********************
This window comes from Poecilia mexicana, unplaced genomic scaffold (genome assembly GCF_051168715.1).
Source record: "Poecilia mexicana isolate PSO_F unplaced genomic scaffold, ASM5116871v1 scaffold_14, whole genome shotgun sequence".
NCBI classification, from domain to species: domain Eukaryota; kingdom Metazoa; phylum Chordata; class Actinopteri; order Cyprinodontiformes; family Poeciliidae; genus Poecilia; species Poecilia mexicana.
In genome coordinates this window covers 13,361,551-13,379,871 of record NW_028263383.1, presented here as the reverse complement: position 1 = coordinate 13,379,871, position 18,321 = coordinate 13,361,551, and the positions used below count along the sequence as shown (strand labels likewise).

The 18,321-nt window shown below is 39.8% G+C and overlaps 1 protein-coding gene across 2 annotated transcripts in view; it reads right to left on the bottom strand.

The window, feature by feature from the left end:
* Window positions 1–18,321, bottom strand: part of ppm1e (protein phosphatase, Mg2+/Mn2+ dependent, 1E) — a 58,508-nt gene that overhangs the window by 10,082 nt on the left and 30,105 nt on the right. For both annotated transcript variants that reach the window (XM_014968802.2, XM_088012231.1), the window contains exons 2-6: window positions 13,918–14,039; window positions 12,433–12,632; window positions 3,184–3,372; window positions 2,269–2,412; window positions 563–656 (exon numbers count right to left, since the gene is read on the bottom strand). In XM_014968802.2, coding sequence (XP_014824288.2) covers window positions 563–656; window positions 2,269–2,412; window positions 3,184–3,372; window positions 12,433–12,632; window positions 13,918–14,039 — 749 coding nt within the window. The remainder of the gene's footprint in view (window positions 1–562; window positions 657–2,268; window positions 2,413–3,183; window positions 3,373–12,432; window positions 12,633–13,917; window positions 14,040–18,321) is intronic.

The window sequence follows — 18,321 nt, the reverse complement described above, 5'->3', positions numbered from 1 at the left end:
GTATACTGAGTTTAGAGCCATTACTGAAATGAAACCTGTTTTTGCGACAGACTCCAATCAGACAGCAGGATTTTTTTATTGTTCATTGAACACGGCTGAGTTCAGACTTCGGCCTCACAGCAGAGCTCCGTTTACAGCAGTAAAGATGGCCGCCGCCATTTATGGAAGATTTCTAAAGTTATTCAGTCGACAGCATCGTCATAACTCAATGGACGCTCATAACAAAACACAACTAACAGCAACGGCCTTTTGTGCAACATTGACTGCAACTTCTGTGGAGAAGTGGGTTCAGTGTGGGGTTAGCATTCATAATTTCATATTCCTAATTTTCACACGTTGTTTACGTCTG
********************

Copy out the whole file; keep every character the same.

This window comes from Poecilia mexicana, unplaced genomic scaffold (genome assembly GCF_051168715.1).
Source record: "Poecilia mexicana isolate PSO_F unplaced genomic scaffold, ASM5116871v1 scaffold_14, whole genome shotgun sequence".
NCBI classification, from domain to species: domain Eukaryota; kingdom Metazoa; phylum Chordata; class Actinopteri; order Cyprinodontiformes; family Poeciliidae; genus Poecilia; species Poecilia mexicana.
In genome coordinates this window covers 13,361,551-13,379,871 of record NW_028263383.1, presented here as the reverse complement: position 1 = coordinate 13,379,871, position 18,321 = coordinate 13,361,551, and the positions used below count along the sequence as shown (strand labels likewise).

The 18,321-nt window shown below is 39.8% G+C and overlaps 1 protein-coding gene across 2 annotated transcripts in view; it reads right to left on the bottom strand.

The window, feature by feature from the left end:
* Window positions 1–18,321, bottom strand: part of ppm1e (protein phosphatase, Mg2+/Mn2+ dependent, 1E) — a 58,508-nt gene that overhangs the window by 10,082 nt on the left and 30,105 nt on the right. For both annotated transcript variants that reach the window (XM_014968802.2, XM_088012231.1), the window contains exons 2-6: window positions 13,918–14,039; window positions 12,433–12,632; window positions 3,184–3,372; window positions 2,269–2,412; window positions 563–656 (exon numbers count right to left, since the gene is read on the bottom strand). In XM_014968802.2, coding sequence (XP_014824288.2) covers window positions 563–656; window positions 2,269–2,412; window positions 3,184–3,372; window positions 12,433–12,632; window positions 13,918–14,039 — 749 coding nt within the window. The remainder of the gene's footprint in view (window positions 1–562; window positions 657–2,268; window positions 2,413–3,183; window positions 3,373–12,432; window positions 12,633–13,917; window positions 14,040–18,321) is intronic.

The window sequence follows — 18,321 nt, the reverse complement described above, 5'->3', positions numbered from 1 at the left end:
GTATACTGAGTTTAGAGCCATTACTGAAATGAAACCTGTTTTTGCGACAGACTCCAATCAGACAGCAGGATTTTTTTATTGTTCATTGAACACGGCTGAGTTCAGACTTCGGCCTCACAGCAGAGCTCCGTTTACAGCAGTAAAGATGGCCGCCGCCATTTATGGAAGATTTCTAAAGTTATTCAGTCGACAGCATCGTCATAACTCAATGGACGCTCATAACAAAACACAACTAACAGCAACGGCCTTTTGTGCAACATTGACTGCAACTTCTGTGGAGAAGTGGGTTCAGTGTGGGGTTAGCATTCATAATTTCATATTCCTAATTTTCACACGTTGTTTACGTCTG